Peak bone mass and size is achieved around the age of 15-20 years in women and later in men. There is little evidence for any prolonged period of stability in whichneither bone gain or bone loss occurred. Indeed, there is evidence for bone loss between approximately 30 and 49 years of age before estrogen deficiency has occurred.(10, 11) Undefined genetic factors account for a portion of the variance in modeling and remodeling during growth. These genetically determined factors presumably turn off, as reflected in the rapid decline in biochemical measures of bone remodeling after puberty. Bone remodeling then continues, but at a lower rate. It appears that “aging” begins when “growth” stops but we do not know what regulates the transition.

SUBPERIOSTEAL APPOSITION—THE NEGLECTED SURFACE

  1. Top of page
  2. THE STRUCTURAL BASIS OF BONE FRAGILITY HAS ITS ORIGINS IN GROWTH
  3. STRUCTURAL BASIS OF BONE FRAGILITY ALSO HAS ITS ORIGINS DURING AGING
  4. SUBPERIOSTEAL APPOSITION—THE NEGLECTED SURFACE
  5. ENDOSTEAL REMODELING AND NET BONE LOSS
  6. ESTROGEN ACTION AND LOCAL FACTORS
  7. HISTOLOGICAL AND BIOCHEMICAL HETEROGENEITY IN BONE REMODELING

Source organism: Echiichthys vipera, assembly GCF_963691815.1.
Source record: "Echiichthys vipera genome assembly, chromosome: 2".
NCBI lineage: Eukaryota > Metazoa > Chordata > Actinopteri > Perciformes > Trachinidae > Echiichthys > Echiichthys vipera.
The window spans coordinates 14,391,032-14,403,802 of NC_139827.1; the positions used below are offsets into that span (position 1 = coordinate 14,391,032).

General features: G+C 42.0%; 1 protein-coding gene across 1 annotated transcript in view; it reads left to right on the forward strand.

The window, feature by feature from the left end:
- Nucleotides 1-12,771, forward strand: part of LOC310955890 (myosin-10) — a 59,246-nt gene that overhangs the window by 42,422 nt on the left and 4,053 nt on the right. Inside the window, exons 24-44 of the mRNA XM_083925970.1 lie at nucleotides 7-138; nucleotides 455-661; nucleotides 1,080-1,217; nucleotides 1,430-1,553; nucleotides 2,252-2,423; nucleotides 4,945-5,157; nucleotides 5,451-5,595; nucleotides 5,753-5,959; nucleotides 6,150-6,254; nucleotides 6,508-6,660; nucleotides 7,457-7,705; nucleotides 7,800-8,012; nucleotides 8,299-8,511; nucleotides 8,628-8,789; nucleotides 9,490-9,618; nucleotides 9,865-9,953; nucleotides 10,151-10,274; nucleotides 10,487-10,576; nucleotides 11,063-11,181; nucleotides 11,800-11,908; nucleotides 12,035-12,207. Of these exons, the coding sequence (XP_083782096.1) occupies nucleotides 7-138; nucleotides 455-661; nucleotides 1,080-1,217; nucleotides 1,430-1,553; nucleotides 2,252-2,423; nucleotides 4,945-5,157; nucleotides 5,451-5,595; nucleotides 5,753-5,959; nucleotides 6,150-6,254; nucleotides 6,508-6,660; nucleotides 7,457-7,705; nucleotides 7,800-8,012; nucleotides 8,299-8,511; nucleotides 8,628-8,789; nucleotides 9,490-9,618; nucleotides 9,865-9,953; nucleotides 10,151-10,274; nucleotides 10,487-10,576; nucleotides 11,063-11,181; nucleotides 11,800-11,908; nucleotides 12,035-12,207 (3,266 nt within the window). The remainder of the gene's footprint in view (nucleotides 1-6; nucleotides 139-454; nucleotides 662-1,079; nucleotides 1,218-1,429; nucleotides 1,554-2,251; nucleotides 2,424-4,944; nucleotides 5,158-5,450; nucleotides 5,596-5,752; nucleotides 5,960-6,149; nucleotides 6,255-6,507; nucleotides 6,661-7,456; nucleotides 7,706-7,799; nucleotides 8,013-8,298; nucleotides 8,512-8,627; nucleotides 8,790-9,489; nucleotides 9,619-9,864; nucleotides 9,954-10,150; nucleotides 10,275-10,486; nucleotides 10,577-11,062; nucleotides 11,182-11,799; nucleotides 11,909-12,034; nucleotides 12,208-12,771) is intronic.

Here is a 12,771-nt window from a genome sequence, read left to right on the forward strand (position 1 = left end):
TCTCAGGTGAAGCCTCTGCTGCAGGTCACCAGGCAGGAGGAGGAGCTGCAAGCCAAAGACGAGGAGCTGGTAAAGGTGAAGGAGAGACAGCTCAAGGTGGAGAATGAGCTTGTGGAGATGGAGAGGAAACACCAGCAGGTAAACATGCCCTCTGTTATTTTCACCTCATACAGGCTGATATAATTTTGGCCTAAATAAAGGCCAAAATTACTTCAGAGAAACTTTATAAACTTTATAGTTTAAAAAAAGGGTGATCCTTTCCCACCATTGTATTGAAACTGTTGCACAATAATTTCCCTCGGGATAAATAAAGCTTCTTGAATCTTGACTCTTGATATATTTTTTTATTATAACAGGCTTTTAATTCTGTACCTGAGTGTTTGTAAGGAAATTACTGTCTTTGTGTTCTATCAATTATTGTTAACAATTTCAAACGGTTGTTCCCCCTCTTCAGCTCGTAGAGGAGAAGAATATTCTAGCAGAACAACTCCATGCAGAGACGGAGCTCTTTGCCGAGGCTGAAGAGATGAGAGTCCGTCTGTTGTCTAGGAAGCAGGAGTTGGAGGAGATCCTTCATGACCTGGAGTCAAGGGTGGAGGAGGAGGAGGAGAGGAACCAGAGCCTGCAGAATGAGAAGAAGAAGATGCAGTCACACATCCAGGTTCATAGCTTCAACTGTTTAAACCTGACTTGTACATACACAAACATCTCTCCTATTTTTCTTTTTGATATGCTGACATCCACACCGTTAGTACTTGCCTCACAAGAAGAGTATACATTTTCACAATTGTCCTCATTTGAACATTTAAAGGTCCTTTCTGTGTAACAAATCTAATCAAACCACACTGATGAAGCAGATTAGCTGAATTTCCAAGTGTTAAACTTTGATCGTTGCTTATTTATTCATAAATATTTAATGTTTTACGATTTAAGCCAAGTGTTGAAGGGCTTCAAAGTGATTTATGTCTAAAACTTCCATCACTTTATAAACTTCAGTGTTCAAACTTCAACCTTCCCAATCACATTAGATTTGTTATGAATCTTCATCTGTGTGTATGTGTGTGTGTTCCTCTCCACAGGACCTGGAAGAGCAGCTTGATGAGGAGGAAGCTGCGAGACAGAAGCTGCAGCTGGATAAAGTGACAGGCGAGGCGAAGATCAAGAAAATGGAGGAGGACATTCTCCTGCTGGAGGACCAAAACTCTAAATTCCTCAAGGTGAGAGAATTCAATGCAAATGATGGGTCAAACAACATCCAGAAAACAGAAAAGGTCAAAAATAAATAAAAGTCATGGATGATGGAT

8. THE DECLINE IN MINERAL CONTENT, INCREASED INTRACORTICAL POROSITY, AND TRABECULARIZATION OF CORTICAL BONE WITH INCREASED REMODELING
  9. STRUCTURAL HETEROGENEITY IN PATIENTS WITH FRACTURES
  10. THE ROLE OF EXERCISE
  11. CONCLUSIONS
  12. Acknowledgements
  13. REFERENCES

The net amount of bone lost during aging is the result of two simultaneous but opposing processes; bone resorption within the endosteal envelope and bone formation beneath the periosteal envelope. Subperiosteal bone formation increases bone size reducing load per unit of bone area and so partly offsets endosteal resorption.(12) The importance of this subperiosteal apposition is inadequately appreciated. Net age-related bone loss is less in men than in women because subperiosteal bone formation is greater in men, not because endosteal resorption is greater in women. Reduced vertebral size in men and women with spine fractures cannot be explained by increased bone resorption but might be caused by, in part, reduced subperiosteal apposition. In patients with osteoporotic fractures, reduced iliac crest cortical thickness is associated with reduced core length, the distance between periosteal surfaces of the inner and outer cortices, consistent with reduced periosteal apposition, which in turn may have occurred during growth or aging or both.(13, 14) Medullary diameter, the distance between endocortical surfaces of the inner and outer cortices is not increased, as would be expected if endocortical resorption were the dominant mechanism. The smaller bone size in women than in men and in patients with spine fractures than in controls could well be the result of impaired adaptation or reduced loading earlier in life, but as yet there are no data to support this view.

ENDOSTEAL REMODELING AND NET BONE LOSS

  1. Top of page
  2. THE STRUCTURAL BASIS OF BONE FRAGILITY HAS ITS ORIGINS IN GROWTH
  3. STRUCTURAL BASIS OF BONE FRAGILITY ALSO HAS ITS ORIGINS DURING AGING